September 5th, 2016
(written by lawrence krubner, however indented passages are often quotes). You can contact lawrence at: email@example.com
This strategy has been phenomenally successful in America, but has failed miserably in Japan for three key reasons.
#1 People Trust Government More than Industry
My libertarian friends in San Francisco find this baffling. They often dismiss it as brainwashing or propaganda when I explain it, but it’s not. The United States is unique in the free world for our visceral disgust for and distrust of our own government.
It’s not that people is Asia consider government motivations to be pure. Over beers Japanese, Taiwanese, Indians and even Singaporeans gripe about how politicians are crooked and enriching themselves at the expense of the public.
Mistrust of government is pretty much universal, and that’s a good thing. Outside of the United States, however, people trust corporations even less.
Americans seem uniquely credulous of corporate claims of being the true champions of the consumer and of regulations existing primarily to benefit politicians and their cronies.
In the rest of the world, however, when Uber drives into town claiming to be a white knight who will fight the government regulators in order to provide good jobs and affordable services, people simply don’t believe them. Nor should they. It’s a laughable claim.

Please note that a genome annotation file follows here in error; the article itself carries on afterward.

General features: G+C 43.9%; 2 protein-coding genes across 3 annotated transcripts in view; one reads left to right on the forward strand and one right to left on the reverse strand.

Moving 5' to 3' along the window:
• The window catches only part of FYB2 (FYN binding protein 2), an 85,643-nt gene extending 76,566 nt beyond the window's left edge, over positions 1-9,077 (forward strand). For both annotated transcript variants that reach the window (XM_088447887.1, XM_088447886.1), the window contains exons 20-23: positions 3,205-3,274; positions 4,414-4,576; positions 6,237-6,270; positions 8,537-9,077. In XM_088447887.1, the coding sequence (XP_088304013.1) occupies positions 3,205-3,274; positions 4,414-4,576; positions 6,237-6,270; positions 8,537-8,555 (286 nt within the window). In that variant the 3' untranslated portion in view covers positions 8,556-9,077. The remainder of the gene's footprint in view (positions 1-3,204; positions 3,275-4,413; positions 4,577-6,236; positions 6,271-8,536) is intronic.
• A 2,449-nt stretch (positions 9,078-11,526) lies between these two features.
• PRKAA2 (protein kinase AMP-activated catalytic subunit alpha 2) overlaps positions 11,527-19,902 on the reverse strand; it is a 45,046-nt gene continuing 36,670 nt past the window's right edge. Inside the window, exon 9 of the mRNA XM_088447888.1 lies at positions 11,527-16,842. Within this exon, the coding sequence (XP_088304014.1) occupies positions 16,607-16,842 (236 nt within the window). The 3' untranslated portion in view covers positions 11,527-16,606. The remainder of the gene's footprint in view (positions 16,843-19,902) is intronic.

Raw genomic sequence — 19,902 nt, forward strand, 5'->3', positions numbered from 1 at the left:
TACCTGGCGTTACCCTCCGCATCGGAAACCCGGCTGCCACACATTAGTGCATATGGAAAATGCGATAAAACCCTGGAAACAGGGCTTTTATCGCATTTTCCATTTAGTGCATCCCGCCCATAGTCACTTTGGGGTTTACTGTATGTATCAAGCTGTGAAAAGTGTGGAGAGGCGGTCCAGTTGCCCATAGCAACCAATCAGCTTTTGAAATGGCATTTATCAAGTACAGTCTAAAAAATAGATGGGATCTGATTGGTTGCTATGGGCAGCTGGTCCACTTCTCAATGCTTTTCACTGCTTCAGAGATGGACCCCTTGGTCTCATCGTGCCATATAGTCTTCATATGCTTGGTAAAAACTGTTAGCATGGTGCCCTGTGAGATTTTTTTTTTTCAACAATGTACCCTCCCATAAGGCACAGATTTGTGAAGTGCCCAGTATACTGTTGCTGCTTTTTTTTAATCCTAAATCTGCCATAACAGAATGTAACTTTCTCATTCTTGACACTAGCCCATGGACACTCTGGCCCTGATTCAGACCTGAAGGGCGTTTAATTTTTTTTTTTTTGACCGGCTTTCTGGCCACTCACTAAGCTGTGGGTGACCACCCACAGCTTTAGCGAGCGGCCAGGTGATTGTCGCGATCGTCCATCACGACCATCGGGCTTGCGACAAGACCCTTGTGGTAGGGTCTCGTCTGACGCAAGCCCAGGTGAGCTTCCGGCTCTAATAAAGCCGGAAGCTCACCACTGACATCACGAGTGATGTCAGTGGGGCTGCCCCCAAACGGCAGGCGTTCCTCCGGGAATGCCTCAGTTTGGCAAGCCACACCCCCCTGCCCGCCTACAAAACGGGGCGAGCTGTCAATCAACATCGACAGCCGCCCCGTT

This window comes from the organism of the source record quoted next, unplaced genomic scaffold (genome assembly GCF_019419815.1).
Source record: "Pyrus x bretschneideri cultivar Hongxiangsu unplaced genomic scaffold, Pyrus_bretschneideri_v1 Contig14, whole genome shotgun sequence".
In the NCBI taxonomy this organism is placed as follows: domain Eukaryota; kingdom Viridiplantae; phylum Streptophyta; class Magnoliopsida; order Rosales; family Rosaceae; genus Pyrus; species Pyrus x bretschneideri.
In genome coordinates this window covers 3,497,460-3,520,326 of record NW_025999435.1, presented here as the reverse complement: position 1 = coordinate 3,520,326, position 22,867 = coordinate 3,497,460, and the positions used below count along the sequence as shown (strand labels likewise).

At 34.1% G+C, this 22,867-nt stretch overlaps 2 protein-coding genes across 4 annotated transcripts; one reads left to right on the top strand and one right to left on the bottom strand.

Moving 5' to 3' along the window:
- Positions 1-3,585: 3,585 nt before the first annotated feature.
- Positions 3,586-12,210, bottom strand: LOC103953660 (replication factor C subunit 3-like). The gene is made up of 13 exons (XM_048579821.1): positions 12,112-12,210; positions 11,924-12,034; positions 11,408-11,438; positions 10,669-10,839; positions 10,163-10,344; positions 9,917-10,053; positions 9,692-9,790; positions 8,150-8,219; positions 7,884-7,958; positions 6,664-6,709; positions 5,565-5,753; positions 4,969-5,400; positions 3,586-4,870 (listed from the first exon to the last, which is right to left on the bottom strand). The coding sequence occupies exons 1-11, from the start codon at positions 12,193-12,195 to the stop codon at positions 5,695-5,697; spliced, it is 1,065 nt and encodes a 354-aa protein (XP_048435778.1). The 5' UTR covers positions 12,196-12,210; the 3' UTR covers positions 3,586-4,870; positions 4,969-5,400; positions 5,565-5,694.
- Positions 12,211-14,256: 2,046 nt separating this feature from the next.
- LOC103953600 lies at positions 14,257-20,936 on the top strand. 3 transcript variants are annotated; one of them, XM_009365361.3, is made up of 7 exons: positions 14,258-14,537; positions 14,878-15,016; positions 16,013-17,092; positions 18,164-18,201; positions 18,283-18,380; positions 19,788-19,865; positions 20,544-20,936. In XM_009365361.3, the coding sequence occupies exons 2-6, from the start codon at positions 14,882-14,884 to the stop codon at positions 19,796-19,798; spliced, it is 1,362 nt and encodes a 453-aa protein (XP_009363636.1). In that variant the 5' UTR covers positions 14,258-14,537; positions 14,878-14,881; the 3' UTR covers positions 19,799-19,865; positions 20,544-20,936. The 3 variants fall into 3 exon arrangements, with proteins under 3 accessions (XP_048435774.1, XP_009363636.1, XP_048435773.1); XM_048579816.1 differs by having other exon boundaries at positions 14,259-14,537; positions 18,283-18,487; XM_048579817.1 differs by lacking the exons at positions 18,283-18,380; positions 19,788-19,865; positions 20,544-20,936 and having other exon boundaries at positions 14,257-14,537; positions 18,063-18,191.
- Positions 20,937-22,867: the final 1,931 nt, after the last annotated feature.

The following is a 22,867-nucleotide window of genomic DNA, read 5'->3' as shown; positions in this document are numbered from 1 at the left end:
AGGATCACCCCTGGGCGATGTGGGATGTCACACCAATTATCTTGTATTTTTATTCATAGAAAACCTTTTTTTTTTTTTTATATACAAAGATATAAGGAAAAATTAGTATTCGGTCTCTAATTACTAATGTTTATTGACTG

The U.S. playbook assumes that consumers will come down on the side of the disruptor, but that doesn’t automatically happen in Japan.
In most of the world, when a company claims that labor protections, environmental laws, tax laws, insurance regulations, and licensing requirements all need to be changed so that they can do business, that company is viewed with extreme suspicion.
Uber grossly over-estimated the amount of grass roots support they would receive when they entered the Japanese market. They’ve since regrouped and are now taking a more patient and conciliatory approach to winning over Japan’s consumers.
We Americans love rule-breakers. It’s so ingrained in our culture we’ve managed to convince ourselves that progress is impossible without rule-breaking. When progress is made without breaking the rules, we’ll retroactively redefine some convention or common practice as a rule, and then credit our visionary entrepreneur with bravely breaking it.